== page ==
As far as I’m concerned, one of the main charms of the Chesapeake is the distinct seasons, marked in ways both obvious and subtle. We witness a changing of the guard, so to speak, when birds and fish come and go. Obviously, I’m not alone in that view, as evidenced by the region’s population growth in the past few decades, as millions of people have also sought to live near the Bay’s shores.
Being on the water fall through early winter often offers a memorable, first-hand view of these seasonal transitions. But any trip on the water this time of year should be done with an abundance of caution and preparation. As a fishing guide, paddler, and waterfowl hunter I’ve earned a very healthy respect for cold water, unexpected weather, and the uncompromising ways of nature.
Science tells us that water draws heat from our bodies 25 times faster than air. A sudden full or partial immersion in cold water—almost always unexpected—can cause a significant loss of coordination and judgment faster than most of us realize. Prolonged exposure to wind, “windchill,” can also be debilitating, sapping your strength and stamina, which can then lead to inattention followed by careless mistakes, or worse. It’s also worth noting that if you sweat too much (those bluebirds days come to mind) without wicking away moisture from your body, that can also become problematic over the course of a day on the water.
I think we can all agree that not only do you stay drier fishing from a boat, but it’s often appreciably more comfortable and easier than kayak, wade, or surf fishing during the colder months. Those activities demand that your first priority is to protect your body’s “core” from frigid water and subsequent rapid heat loss, and as such require a greater level of protection usually found in sport specific gear, which I’ll cover in a future TIO column.
When fishing a style that demands making repeated casts, such as in fly fishing and light tackle, I much prefer a technical fishing jacket over a more bulky PVC-coated jacket, sometimes called “oil skins.” The occasional exception to my rule is when I’m trolling with friends on their boat. So when I’m in the market for a new fishing jacket, I consider the following factors: Is it specifically made for cold water environments, meaning is it waterproof, windproof, and breathable? Not quite as important but still high on the list: is it specifically made for active fishing? Meaning can I effectively cast light tackle lures or flies while wearing it? While there are many choices for fishing jackets, here are a few options—all around $300—to mull over.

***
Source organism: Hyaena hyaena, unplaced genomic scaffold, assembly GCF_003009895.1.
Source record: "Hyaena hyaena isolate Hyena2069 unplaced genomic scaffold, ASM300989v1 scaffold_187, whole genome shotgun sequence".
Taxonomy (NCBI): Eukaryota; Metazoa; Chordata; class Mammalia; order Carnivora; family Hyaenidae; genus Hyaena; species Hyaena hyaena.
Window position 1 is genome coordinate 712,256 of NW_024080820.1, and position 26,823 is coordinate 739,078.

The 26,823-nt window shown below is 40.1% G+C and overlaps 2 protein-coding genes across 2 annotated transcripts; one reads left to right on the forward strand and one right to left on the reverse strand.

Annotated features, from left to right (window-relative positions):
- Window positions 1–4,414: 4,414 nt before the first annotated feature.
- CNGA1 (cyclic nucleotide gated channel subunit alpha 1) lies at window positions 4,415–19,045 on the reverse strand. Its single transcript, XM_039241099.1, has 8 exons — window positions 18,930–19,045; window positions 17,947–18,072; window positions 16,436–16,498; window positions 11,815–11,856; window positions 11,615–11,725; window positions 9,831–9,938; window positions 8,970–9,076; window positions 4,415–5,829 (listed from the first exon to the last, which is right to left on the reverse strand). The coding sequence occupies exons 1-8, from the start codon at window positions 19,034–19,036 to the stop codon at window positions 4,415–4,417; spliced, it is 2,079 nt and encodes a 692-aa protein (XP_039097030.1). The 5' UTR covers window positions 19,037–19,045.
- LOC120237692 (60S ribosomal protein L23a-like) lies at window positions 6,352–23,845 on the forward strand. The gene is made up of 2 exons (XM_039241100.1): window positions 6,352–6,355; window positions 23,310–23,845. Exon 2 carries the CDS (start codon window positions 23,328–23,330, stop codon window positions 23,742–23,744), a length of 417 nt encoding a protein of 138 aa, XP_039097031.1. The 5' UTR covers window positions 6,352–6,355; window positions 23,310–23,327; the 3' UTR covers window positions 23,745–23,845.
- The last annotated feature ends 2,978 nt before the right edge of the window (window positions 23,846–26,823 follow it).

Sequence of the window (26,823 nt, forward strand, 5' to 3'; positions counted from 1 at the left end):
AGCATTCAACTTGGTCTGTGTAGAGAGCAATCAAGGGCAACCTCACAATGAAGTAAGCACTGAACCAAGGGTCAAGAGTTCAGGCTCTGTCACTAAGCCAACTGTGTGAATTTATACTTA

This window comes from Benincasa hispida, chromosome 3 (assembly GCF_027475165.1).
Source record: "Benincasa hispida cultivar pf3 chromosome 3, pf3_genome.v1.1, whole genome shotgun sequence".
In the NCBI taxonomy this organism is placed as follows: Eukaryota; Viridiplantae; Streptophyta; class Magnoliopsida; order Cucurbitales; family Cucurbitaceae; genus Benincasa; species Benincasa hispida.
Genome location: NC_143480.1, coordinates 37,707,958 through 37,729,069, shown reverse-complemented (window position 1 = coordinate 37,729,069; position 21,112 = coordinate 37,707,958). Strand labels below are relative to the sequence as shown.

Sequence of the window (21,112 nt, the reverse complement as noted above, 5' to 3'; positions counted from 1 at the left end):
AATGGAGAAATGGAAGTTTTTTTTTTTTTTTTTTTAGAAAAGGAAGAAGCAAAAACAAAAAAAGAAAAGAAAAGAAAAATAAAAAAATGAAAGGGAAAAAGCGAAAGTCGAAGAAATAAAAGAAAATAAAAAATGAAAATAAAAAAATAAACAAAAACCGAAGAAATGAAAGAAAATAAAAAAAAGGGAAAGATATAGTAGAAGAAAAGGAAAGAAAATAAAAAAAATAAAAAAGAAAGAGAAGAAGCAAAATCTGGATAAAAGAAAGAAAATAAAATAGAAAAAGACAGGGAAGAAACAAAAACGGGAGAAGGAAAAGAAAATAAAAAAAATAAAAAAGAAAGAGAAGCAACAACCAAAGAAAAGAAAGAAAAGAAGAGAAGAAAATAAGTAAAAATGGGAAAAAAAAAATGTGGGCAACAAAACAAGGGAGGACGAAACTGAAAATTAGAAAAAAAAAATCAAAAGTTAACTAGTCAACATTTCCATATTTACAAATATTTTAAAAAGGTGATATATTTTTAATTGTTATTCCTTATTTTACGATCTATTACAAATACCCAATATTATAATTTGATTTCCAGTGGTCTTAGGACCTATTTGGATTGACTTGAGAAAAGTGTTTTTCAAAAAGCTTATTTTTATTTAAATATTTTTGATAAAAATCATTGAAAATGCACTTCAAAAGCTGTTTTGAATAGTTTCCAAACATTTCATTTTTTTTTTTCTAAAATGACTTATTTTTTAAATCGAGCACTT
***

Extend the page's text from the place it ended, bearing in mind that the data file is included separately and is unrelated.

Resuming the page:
Simms’ Challenger Jacket
Fly anglers in particular are devotees of the quality apparel made from this Bozeman, MT, outfit, and the Challenger fishing jacket is no exception. Featuring two-layer Toray fabric with fully taped seams for 100-percent waterproof protection, it’s also breathable and has fleece-lined pockets to keep your paws warm when running to and from the fishing grounds. Add a three-point adjustable storm hood, which rolls up to stow in the collar, and a YKK VISLON center front zipper with a storm flap, and you’re all set for fishing the Chesapeake or coastal striper run. Oh, did I mention it also has dual kill-switch anchor points to give you even more on-the-water safety? If you want get super hi-tech, go with Simms’ Prodry jacket. But get ready to go the ATM beforehand; it’s not cheap.
Orvis Sonic Tailwaters Jacket
Orvis has enjoyed a long and storied history making quality fishing gear with a dedicated following in the angling world. This jacket has welded seams, two zippered water-resistant fly-box pockets, and two zippered water-resistant fleece-lined handwarmer pockets. The hood is adjustable, affording full coverage of your dome, and the redesigned cuff adjuster lies flat to avoid fly line tangles. Cap it all off with the Dolphin skin cuff system for a watertight seal and the same Sonic welded technology and fabric as found on their Silver Sonic waders, and you’re ready to fish from freshwater streams to the Chesapeake Bay Bridge-Tunnel.
Cabela’s Guidewear Angler Jacket
Cabela’s Guidewear line has been popular for years not only for its price point but also for its functionality. This jacket features a fully seam-sealed shell and a waterproof, breathable GORE-TEX laminate. That means when the wind howls off Point Lookout and the gannets are diving on bunker, driving the stripers to frenzy, you’ll stay toasty and dry come rain or sea spray. The jacket is designed with articulated shoulders and elbows so you won’t have to adjust your normal casting motion. As you’d expect, the hood is adjustable to keep weather off of your neck and ears. Safety features include D-ring points to attach your motor’s kill switch and reflective piping.
Frabill I-Float Jacket
Okay, I might concede that perhaps this new jacket designed for ice fishermen—hence the ice picks with holsters—is a little overkill for the Chesapeake. This 2016 ICAST award winner caught my eye, however, because it’s windproof and waterproof and also certified as a Personal Flotation Device by the U.S. Coast Guard. As part of Plano Synergy’s I-Series apparel line, the jacket sports hi-vis USCG Orange accents paired with 3M’s Scotchlite reflective material and mesh self-drainage openings all designed to help you in case of an emergency. Add hand-warmer pockets and a collapsible hood, and you have a jacket that should handle any cold day on the Atlantic or Bay.
by Captain Chris D. Dollar